Back Button

Causes & Effects of Condensation

Helen Harvey

Condensation is the process under which water vapor in the air turns into a liquid form. It occurs when warm air hits a cooler surface. A common example is the condensation that forms on a glass containing a drink that is colder than the air temperature.

A glass containing cold liquid will attract condensation.

Condensation can be problematic within buildings and is often caused by a combination of heating, ventilation and insulation.

Surface Condensation

Domestic activities such as bathing, showering, laundry, dishwashing, cooking and certain types of heating, including flueless gas heaters and paraffin heaters, cause enough warm air to produce around 17 liters of water per day. Even breathing can cause condensation. With adequate ventilation this condensation is not problematic. However, modern homes with energy-efficient, dual-paned windows can lack sufficient ventilation and, as a consequence, mold forms.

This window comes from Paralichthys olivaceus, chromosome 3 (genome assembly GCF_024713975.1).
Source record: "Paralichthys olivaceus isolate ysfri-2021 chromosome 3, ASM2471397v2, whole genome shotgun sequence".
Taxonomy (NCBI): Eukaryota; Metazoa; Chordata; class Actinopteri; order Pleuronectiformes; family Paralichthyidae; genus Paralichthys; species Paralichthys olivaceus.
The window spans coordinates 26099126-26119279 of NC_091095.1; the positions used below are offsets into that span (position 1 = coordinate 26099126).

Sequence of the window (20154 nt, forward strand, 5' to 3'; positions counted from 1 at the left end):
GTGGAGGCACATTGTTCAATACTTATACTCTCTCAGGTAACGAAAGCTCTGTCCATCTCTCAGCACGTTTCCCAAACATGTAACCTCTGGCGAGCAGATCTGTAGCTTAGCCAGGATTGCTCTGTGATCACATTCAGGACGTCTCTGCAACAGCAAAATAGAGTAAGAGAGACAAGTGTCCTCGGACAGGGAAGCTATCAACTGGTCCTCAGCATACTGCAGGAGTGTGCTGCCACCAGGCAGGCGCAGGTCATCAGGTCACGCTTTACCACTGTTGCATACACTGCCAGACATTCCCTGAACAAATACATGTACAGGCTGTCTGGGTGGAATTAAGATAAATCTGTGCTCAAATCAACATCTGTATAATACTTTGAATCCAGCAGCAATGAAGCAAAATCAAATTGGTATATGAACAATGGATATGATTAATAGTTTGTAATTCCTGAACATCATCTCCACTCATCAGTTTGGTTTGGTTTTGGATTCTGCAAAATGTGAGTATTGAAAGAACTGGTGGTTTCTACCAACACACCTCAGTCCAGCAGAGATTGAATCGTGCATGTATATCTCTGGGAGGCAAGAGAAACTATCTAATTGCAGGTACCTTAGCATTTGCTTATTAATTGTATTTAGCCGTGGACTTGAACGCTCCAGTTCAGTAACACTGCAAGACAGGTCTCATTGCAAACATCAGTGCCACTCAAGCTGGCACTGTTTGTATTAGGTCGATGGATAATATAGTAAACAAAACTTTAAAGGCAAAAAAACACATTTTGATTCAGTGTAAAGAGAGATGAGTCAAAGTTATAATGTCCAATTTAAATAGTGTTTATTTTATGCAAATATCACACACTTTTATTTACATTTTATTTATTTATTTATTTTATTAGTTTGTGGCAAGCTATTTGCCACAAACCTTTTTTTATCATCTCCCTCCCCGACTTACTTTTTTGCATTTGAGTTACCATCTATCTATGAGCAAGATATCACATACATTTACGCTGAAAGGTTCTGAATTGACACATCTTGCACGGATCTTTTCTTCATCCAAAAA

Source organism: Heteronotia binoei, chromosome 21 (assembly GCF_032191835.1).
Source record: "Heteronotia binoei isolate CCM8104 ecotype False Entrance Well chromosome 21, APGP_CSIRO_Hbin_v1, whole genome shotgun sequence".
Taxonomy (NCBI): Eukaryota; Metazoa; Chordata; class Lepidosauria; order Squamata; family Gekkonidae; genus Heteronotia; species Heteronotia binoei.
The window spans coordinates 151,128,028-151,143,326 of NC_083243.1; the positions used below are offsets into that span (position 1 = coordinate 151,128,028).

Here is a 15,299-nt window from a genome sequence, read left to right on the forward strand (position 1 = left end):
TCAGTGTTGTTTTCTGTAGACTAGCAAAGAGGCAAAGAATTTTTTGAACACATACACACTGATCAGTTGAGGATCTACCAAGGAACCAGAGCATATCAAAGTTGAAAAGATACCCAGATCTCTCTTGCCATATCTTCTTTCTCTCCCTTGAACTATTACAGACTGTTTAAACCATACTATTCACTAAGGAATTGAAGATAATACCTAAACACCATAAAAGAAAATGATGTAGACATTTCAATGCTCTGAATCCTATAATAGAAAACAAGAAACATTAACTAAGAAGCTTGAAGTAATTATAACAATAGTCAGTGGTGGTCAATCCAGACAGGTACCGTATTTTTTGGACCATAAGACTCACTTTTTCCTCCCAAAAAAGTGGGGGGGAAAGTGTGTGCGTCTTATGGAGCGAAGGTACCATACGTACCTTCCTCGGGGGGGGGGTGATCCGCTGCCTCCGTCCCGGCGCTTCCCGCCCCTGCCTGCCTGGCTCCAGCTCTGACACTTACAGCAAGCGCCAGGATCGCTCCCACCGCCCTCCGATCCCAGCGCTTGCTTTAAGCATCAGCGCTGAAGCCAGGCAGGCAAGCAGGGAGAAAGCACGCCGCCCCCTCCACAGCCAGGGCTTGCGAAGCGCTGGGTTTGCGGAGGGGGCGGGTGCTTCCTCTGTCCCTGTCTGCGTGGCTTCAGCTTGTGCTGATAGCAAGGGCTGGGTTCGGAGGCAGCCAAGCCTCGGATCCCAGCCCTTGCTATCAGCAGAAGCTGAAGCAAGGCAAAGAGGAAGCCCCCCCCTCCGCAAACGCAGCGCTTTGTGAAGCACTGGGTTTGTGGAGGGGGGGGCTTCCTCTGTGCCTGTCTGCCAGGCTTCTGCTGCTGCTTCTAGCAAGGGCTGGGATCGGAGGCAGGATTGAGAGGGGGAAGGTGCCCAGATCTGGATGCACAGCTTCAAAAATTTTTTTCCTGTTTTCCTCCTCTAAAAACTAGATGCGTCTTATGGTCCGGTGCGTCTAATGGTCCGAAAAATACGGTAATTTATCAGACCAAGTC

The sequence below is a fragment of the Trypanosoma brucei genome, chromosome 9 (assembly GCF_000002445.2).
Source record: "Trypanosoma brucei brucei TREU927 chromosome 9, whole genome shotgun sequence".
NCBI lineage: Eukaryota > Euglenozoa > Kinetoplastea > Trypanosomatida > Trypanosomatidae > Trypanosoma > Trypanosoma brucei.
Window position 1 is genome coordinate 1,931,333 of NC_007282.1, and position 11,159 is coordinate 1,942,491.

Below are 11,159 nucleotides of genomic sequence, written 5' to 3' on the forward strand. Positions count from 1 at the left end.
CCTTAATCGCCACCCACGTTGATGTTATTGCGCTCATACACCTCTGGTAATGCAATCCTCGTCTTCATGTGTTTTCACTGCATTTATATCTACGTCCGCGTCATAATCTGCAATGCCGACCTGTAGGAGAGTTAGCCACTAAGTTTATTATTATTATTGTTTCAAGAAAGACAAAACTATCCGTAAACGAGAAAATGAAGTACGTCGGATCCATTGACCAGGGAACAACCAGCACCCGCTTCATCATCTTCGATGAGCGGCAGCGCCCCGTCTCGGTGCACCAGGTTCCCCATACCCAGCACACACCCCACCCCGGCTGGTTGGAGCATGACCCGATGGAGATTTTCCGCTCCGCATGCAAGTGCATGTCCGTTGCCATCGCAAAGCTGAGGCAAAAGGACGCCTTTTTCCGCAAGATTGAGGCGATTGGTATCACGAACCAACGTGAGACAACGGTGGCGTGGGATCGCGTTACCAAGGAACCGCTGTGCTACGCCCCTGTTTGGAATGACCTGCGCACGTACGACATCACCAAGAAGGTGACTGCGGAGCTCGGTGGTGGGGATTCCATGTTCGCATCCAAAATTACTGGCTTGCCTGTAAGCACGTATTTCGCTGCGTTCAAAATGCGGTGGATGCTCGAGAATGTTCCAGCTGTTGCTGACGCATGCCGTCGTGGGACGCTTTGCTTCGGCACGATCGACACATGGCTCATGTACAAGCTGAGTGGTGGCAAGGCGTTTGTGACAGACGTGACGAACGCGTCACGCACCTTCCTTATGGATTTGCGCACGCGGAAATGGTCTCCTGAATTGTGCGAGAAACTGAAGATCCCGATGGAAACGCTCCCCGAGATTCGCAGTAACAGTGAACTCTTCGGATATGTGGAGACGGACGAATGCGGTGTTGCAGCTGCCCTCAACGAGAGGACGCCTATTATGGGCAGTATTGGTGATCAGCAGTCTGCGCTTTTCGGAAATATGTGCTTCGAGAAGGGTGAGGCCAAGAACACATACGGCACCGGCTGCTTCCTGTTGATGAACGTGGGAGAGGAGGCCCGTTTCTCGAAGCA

Interstitial Condensation

Interstitial condensation occurs when warm, moisture-rich air diffuses into vapor-permeable structures and materials such as porous brick walls and insulation materials. If one side of the wall is warm and the other side is cold, condensation forms inside, causing rot and decay. Suspended flooring, such as wooden floor boards can also suffer from this, and water will collect on the underside of the boards and gradually rot them.

Problem Condensation

Condensation generally evaporates back into the air. However, you have a problem if the condensation remains on surfaces throughout the day, even when the temperature outside has warmed up; the condensation is running down the walls; the air smells musty; or mold, fungi and mildew are clearly visible.

Health Concerns

Humidity, mold, fungi and mildew can cause allergic reactions, skin irritations and respiratory problems, including asthma. These can be particularly harmful to vulnerable members of the population, such as infants and frail seniors.